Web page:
‘We can’t do business as usual’ says rookie councillor looking to make an impression, writes KEN LEE, our Town Hall reporter
Leila Ben-Hassel, a Croydon councillor only since March 2019, last night announced herself as a fourth contender to become deputy leader of the council.
She joins Alisa Flemming, Manju Shahul-Hammed and Stuart King in a vote among the borough’s 41 Labour councillors to be held tomorrow evening. The election arose after Alison Butler resigned as deputy leader earlier this week.
Ben-Hassel is the only candidate in the election who was not a cabinet member in the increasingly discredited administration of Butler and Tony Newman, something that the Norbury and Pollards Hill ward councillor stresses sets her apart from her rivals.
“We cannot afford to do business as usual,” Ben-Hassel wrote. “Our residents and members deserve better.”
As a newcomer to Croydon politics, Ben-Hassel is relatively untainted by the calamitous mismanagement of the old regime that is now subject to an urgent review by Whitehall. Indeed, on the occasions when she has been asked to chair sessions of the scrutiny committee, her independence of approach and challenging style of questioning has been welcomed by observers and caused discomfort to some of her longer-established council colleagues.
She was elected 18 months ago at a ward by-election following the death of long-standing council figure Maggie Mansell. Ben-Hassel has 16 years experience as a project manager working in public realm planning for the City of London Corporation. She knows how local authorities work from the inside.
She says that she is putting herself forward “not just to be your next deputy leader, but to transform the role itself”.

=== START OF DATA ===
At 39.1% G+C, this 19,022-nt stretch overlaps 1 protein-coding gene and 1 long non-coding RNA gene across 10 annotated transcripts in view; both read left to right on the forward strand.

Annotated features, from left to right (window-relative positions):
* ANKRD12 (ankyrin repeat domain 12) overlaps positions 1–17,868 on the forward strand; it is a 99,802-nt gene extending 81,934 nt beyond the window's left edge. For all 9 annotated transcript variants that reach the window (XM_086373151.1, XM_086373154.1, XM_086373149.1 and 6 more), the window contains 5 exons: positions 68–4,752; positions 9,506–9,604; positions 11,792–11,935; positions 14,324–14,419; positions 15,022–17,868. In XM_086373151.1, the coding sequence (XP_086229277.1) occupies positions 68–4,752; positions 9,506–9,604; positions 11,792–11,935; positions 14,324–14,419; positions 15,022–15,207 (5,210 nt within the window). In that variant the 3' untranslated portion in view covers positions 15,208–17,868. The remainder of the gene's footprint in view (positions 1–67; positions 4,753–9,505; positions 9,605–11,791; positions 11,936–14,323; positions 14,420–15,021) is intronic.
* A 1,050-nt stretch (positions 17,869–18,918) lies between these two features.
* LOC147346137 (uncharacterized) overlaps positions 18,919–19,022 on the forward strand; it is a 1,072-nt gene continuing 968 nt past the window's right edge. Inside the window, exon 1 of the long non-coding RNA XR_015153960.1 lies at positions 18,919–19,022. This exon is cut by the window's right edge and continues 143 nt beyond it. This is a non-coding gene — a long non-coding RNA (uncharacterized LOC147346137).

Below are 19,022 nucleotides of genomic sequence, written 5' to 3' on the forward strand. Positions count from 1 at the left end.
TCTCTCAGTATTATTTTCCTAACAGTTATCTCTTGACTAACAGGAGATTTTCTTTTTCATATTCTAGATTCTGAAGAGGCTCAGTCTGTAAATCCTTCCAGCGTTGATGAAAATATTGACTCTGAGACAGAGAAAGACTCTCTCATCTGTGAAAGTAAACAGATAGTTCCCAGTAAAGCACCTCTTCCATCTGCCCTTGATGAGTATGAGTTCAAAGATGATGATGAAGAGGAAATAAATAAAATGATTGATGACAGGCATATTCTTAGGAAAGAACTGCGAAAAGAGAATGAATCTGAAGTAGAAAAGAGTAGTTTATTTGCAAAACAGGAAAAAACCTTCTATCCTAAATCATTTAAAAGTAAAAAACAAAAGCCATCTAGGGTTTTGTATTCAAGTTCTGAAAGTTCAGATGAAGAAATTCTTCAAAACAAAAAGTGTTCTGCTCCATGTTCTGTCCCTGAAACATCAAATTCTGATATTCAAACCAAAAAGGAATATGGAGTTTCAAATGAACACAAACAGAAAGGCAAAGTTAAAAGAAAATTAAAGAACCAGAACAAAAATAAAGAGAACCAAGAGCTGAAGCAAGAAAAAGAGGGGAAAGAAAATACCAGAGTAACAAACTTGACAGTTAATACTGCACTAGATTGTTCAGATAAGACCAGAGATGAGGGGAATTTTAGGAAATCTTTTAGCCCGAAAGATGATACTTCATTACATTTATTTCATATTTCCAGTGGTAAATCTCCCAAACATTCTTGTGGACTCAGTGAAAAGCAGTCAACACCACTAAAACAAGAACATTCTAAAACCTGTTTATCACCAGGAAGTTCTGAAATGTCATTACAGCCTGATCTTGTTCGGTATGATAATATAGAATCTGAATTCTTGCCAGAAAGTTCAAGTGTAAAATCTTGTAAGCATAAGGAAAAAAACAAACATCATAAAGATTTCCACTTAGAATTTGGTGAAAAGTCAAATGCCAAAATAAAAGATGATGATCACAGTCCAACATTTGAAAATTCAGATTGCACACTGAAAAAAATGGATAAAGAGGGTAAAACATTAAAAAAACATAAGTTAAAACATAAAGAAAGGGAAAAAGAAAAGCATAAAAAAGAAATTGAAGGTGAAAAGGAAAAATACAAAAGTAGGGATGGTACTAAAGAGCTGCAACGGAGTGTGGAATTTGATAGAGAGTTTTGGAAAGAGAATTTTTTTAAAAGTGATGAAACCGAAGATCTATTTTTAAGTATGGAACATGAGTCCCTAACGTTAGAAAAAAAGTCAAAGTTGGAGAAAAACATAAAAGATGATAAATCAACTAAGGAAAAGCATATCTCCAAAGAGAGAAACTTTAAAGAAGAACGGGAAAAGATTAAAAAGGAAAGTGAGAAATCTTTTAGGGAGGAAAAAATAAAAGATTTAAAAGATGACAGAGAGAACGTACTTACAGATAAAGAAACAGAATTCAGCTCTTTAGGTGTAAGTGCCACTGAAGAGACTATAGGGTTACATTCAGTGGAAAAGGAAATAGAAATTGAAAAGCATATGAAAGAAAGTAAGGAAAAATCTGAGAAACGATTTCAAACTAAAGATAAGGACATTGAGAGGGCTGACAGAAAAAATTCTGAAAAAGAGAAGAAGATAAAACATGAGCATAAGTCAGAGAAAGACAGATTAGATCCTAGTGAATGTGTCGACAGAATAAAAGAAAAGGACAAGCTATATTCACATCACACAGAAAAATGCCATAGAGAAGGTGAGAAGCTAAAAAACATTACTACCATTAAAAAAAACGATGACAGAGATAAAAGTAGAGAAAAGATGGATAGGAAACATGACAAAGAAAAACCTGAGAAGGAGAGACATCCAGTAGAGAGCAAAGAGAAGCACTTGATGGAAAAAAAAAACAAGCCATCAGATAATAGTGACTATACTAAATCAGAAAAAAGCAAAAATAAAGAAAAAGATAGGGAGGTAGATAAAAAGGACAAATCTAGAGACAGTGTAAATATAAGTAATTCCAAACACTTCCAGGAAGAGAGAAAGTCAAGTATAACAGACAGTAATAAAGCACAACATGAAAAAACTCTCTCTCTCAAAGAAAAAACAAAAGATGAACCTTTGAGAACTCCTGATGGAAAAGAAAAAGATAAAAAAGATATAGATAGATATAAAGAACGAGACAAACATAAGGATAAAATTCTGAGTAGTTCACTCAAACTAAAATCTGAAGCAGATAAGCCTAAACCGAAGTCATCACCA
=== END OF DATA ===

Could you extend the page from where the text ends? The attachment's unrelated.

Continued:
Referring to the report from auditors Grant Thornton published last Friday, Ben-Hassel wrote: “The Report in the Public Interest has opened the eyes of [the Labour] group to the stark reality that in the next few weeks we will, at best, remain in control of the administration with very limited ability to deliver more than statutory services and, at worst, face government intervention following a Section 114 notice.”
“Like many of you, this breaks my heart and the extent of the issues and challenges raised is far beyond than what most of us imagined.
“Many of us who stood for election in recent years did so with the ambition and belief that we could, and would, make a difference. I feel newer councillors have been robbed of that opportunity and although I accept that covid and austerity cuts have been major contributing factors, the auditors’ reports show that we already faced severe challenges.”
Ben-Hassel says that the current reviews of the council are an “opportunity to completely rethink the way we do things”, and leave “behind the days of complacency, lack of constructive challenge and avoidance of difficult decisions”.
Knowing that her three rivals for deputy leader have all already been given cabinet positions under new leader Hamida Ali, Ben-Hassel’s pitch is that Flemming, Shahul-Hameed and King should not be distracted from their tasks by the (less-than-onerous) duties of being deputy leader. “Now more than ever, we need our cabinet members to be totally focused on their portfolios and not stretched between two roles,” she wrote.
“This new approach will also signal strongly to our residents that we are taking these challenges seriously and bringing in a fresh pair of eyes to broaden the range of voices around the table.”
In an appeal that was full of implicit criticism of the council under Newman and his numpties, Ben-Hassel offers herself as a “bridge” between the previous by-passed backbenchers and the leadership. “This would ensure that we harness the breadth of talent and experience we have on our back benches, and that our [party] members feel listened to.
“If we take anything from the current situation, it must be that plurality of voices and inclusive, collaborative working has to become a key part of our culture. We are stronger together.”
Unusually, Ben-Hassel also offers to forego collecting the full special responsibility allowance as deputy leader, “in line with my values of doing the role as a public service”.
As a Katharine Street source said this afternoon, “The last time a candidate for election to the council offered to set that kind of danngerous precedent, Tony Newman stepped in and had them removed from the nomination process.
“If Leila does well in tomorrow night’s vote, it will be an important break with the Newman past.”
Read more: Newman won’t say sorry, even to colleagues
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